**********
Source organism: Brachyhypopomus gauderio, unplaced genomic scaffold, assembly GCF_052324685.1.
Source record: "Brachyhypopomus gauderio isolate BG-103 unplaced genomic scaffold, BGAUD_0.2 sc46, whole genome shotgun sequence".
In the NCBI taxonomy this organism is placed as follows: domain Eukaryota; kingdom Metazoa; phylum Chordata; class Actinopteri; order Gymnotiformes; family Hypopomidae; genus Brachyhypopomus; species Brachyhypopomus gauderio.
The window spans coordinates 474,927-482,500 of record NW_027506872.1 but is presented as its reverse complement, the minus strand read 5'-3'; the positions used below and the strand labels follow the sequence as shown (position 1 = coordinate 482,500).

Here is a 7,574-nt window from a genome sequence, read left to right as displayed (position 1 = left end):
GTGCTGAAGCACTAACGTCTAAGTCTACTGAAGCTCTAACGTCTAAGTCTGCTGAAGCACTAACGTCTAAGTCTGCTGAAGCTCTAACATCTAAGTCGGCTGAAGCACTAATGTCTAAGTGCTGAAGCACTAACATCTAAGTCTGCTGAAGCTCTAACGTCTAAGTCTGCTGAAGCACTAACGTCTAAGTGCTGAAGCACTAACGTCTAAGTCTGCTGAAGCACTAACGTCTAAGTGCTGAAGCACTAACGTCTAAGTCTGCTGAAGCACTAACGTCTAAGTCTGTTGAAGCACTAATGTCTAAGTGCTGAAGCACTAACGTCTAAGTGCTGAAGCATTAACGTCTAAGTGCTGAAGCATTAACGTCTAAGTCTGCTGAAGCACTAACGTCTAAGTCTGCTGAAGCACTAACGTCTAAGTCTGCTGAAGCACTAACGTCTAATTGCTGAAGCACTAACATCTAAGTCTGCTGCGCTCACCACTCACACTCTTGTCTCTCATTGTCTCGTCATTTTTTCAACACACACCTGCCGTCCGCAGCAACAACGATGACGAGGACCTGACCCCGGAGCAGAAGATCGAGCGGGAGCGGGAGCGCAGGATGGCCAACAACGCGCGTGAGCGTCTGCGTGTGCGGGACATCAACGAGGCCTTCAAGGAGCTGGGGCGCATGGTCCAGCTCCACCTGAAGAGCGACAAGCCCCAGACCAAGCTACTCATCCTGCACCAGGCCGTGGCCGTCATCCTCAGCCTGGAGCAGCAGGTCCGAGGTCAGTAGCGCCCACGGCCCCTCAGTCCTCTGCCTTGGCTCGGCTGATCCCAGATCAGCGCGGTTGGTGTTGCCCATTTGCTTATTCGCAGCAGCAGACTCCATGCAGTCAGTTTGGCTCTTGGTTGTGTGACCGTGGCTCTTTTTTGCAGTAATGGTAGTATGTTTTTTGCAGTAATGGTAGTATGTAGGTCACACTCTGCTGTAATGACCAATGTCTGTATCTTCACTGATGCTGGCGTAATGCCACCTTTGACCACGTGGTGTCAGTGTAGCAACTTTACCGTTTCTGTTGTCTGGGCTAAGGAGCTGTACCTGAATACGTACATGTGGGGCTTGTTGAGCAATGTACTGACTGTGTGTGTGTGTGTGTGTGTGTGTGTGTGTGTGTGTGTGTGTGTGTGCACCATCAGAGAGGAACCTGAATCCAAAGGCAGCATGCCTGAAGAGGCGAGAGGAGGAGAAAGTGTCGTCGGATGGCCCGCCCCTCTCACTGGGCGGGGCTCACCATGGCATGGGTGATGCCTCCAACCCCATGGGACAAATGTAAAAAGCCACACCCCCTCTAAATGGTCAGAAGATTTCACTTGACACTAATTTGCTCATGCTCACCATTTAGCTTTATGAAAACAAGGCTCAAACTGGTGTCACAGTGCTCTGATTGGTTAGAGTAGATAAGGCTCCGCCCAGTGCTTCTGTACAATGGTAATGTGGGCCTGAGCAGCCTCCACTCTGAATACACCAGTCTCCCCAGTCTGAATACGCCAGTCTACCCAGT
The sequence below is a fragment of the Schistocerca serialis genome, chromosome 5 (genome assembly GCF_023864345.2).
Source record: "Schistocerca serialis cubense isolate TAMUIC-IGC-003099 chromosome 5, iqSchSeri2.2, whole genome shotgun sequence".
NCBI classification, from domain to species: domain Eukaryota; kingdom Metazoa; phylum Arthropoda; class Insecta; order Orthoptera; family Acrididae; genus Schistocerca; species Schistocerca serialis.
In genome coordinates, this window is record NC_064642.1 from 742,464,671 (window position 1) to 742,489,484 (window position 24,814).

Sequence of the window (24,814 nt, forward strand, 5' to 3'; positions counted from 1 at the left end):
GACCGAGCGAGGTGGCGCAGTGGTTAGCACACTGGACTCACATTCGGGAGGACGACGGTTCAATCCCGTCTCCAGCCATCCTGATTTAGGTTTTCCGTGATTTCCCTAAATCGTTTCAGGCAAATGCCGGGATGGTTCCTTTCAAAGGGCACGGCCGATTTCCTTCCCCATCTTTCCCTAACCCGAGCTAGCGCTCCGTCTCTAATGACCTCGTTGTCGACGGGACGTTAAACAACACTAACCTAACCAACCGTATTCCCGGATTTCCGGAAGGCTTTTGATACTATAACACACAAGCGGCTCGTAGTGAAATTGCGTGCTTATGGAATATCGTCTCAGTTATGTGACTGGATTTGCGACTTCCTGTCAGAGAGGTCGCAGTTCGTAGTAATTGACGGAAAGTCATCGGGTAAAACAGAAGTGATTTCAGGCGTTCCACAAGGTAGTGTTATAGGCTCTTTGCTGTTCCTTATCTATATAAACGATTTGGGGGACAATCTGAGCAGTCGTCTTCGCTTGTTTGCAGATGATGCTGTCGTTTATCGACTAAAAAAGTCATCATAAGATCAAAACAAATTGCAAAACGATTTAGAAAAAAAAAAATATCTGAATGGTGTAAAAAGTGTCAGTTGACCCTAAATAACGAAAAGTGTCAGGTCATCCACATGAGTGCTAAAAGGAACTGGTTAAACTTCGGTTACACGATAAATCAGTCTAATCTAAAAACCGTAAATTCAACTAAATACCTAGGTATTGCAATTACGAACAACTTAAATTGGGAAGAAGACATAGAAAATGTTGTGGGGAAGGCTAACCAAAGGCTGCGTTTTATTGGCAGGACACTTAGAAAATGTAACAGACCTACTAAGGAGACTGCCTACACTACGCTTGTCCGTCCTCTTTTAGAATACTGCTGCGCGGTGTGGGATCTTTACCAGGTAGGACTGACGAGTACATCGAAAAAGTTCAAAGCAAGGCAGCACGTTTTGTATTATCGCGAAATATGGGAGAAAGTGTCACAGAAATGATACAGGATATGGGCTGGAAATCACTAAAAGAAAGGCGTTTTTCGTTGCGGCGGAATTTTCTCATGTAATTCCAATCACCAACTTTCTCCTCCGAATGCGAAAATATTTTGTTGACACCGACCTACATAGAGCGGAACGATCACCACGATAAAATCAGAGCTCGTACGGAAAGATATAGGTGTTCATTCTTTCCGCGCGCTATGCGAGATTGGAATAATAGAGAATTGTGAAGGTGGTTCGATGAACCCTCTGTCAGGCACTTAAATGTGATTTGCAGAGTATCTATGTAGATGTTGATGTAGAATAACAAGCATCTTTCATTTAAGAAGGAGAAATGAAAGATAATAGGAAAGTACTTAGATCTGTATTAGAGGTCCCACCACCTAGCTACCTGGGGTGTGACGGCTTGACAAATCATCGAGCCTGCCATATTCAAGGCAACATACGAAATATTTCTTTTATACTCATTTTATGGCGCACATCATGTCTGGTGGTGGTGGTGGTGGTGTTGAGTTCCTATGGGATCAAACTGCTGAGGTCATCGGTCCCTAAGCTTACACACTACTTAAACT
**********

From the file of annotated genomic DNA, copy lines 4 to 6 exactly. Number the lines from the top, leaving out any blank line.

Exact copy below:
The window spans coordinates 474,927-482,500 of record NW_027506872.1 but is presented as its reverse complement, the minus strand read 5'-3'; the positions used below and the strand labels follow the sequence as shown (position 1 = coordinate 482,500).

Here is a 7,574-nt window from a genome sequence, read left to right as displayed (position 1 = left end):
GTGCTGAAGCACTAACGTCTAAGTCTACTGAAGCTCTAACGTCTAAGTCTGCTGAAGCACTAACGTCTAAGTCTGCTGAAGCTCTAACATCTAAGTCGGCTGAAGCACTAATGTCTAAGTGCTGAAGCACTAACATCTAAGTCTGCTGAAGCTCTAACGTCTAAGTCTGCTGAAGCACTAACGTCTAAGTGCTGAAGCACTAACGTCTAAGTCTGCTGAAGCACTAACGTCTAAGTGCTGAAGCACTAACGTCTAAGTCTGCTGAAGCACTAACGTCTAAGTCTGTTGAAGCACTAATGTCTAAGTGCTGAAGCACTAACGTCTAAGTGCTGAAGCATTAACGTCTAAGTGCTGAAGCATTAACGTCTAAGTCTGCTGAAGCACTAACGTCTAAGTCTGCTGAAGCACTAACGTCTAAGTCTGCTGAAGCACTAACGTCTAATTGCTGAAGCACTAACATCTAAGTCTGCTGCGCTCACCACTCACACTCTTGTCTCTCATTGTCTCGTCATTTTTTCAACACACACCTGCCGTCCGCAGCAACAACGATGACGAGGACCTGACCCCGGAGCAGAAGATCGAGCGGGAGCGGGAGCGCAGGATGGCCAACAACGCGCGTGAGCGTCTGCGTGTGCGGGACATCAACGAGGCCTTCAAGGAGCTGGGGCGCATGGTCCAGCTCCACCTGAAGAGCGACAAGCCCCAGACCAAGCTACTCATCCTGCACCAGGCCGTGGCCGTCATCCTCAGCCTGGAGCAGCAGGTCCGAGGTCAGTAGCGCCCACGGCCCCTCAGTCCTCTGCCTTGGCTCGGCTGATCCCAGATCAGCGCGGTTGGTGTTGCCCATTTGCTTATTCGCAGCAGCAGACTCCATGCAGTCAGTTTGGCTCTTGGTTGTGTGACCGTGGCTCTTTTTTGCAGTAATGGTAGTATGTTTTTTGCAGTAATGGTAGTATGTAGGTCACACTCTGCTGTAATGACCAATGTCTGTATCTTCACTGATGCTGGCGTAATGCCACCTTTGACCACGTGGTGTCAGTGTAGCAACTTTACCGTTTCTGTTGTCTGGGCTAAGGAGCTGTACCTGAATACGTACATGTGGGGCTTGTTGAGCAATGTACTGACTGTGTGTGTGTGTGTGTGTGTGTGTGTGTGTGTGTGTGTGTGTGTGTGCACCATCAGAGAGGAACCTGAATCCAAAGGCAGCATGCCTGAAGAGGCGAGAGGAGGAGAAAGTGTCGTCGGATGGCCCGCCCCTCTCACTGGGCGGGGCTCACCATGGCATGGGTGATGCCTCCAACCCCATGGGACAAATGTAAAAAGCCACACCCCCTCTAAATGGTCAGAAGATTTCACTTGACACTAATTTGCTCATGCTCACCATTTAGCTTTATGAAAACAAGGCTCAAACTGGTGTCACAGTGCTCTGATTGGTTAGAGTAGATAAGGCTCCGCCCAGTGCTTCTGTACAATGGTAATGTGGGCCTGAGCAGCCTCCACTCTGAATACACCAGTCTCCCCAGTCTGAATACGCCAGTCTACCCAGT